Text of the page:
Many books have captured the physical horrors of our Vietnam misadventure, but only one captured its psychedelic, rock ‘n’ roll absurdity.  That book was Dispatches, a bombshell piece of reporting by Michael Herr that appeared in 1977, nearly a decade after his tour of duty as a war correspondent for Esquire magazine, covering an unwinnable orgy of carnage the only purpose of which, as he put it, was “maintaining the equilibrium of the Dingdong by containing the ever encroaching Doodah.”  Herr, who died on June 23 at 76, made no secret of his respect for what the grunts went through, or his disdain for the officers and politicians who put them through it. John le Carré called Dispatches “the best book I have ever read about men and war in our time.”  A decade after it appeared, Herr co-wrote the screenplay for Stanley Kubrick’s Full Metal Jacket.  He also wrote a book about his friendship with Kubrick, and a fictionalized biography of Walter Winchell. But in the last years of his life, Herr took up Buddhism and gave up writing.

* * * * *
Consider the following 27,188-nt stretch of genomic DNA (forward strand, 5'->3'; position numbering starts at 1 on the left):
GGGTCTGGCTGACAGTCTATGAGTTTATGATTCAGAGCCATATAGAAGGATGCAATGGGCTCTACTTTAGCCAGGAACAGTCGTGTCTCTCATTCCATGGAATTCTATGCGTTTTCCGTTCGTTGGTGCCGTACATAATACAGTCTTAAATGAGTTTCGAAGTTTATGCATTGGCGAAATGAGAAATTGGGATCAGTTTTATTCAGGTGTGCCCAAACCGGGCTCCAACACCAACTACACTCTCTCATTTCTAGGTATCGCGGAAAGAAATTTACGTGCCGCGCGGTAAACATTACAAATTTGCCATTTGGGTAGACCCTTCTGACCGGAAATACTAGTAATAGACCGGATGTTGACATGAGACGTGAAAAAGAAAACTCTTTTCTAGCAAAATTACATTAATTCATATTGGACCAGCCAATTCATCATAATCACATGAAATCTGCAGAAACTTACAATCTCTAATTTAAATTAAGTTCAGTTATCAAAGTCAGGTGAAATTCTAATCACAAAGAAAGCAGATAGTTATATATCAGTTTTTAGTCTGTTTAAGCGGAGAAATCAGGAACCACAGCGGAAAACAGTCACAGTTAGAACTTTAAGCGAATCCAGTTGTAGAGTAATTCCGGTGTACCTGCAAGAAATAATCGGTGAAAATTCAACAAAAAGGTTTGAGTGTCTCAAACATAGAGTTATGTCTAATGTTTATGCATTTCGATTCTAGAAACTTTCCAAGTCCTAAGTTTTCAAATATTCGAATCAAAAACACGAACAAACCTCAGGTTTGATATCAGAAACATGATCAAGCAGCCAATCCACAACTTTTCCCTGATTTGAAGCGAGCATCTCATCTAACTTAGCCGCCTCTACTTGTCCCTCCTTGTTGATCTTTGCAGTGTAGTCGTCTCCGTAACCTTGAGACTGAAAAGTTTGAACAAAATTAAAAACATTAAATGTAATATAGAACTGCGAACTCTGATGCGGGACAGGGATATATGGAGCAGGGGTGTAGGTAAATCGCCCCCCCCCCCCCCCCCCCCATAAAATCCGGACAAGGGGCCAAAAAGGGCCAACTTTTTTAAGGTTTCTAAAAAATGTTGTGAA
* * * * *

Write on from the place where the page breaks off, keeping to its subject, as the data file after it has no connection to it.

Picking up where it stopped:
Read: Our look at war books and the work Herr inspired.

James Alan McPherson

James Alan McPherson was the first black writer to win the Pulitzer Prize for fiction, for his 1977 story collection Elbow Room.  After attending segregated schools in his native Georgia and graduating from Harvard Law School, McPherson took a sharp detour into the writing life, earning a master of fine arts degree from the Iowa Writers’ Workshop, where he wound up teaching from 1981 until his retirement in 2014.

Though his short stories, essays, and memoirs didn’t flinch from the evils of Jim Crow, McPherson strove to embrace the one thing he felt could possibly bestow greatness on America: its cultural diversity. An acolyte and occasional collaborator with Ralph Ellison, McPherson wrote in a 1978 essay in The Atlantic: “I believe that if one can experience its diversity, touch a variety of its people, laugh at its craziness, distill wisdom from its tragedies, and attempt to synthesize this inside oneself without going crazy, one will have earned to right to call oneself a citizen of the United States.” Speaking of the characters in his first collection of short stories, Hue and Cry, McPherson said, “Certain of these people happen to be black, and certain of them happen to be white; I have tried to keep the color part of most of them far in the background, where these things should rightly be kept.”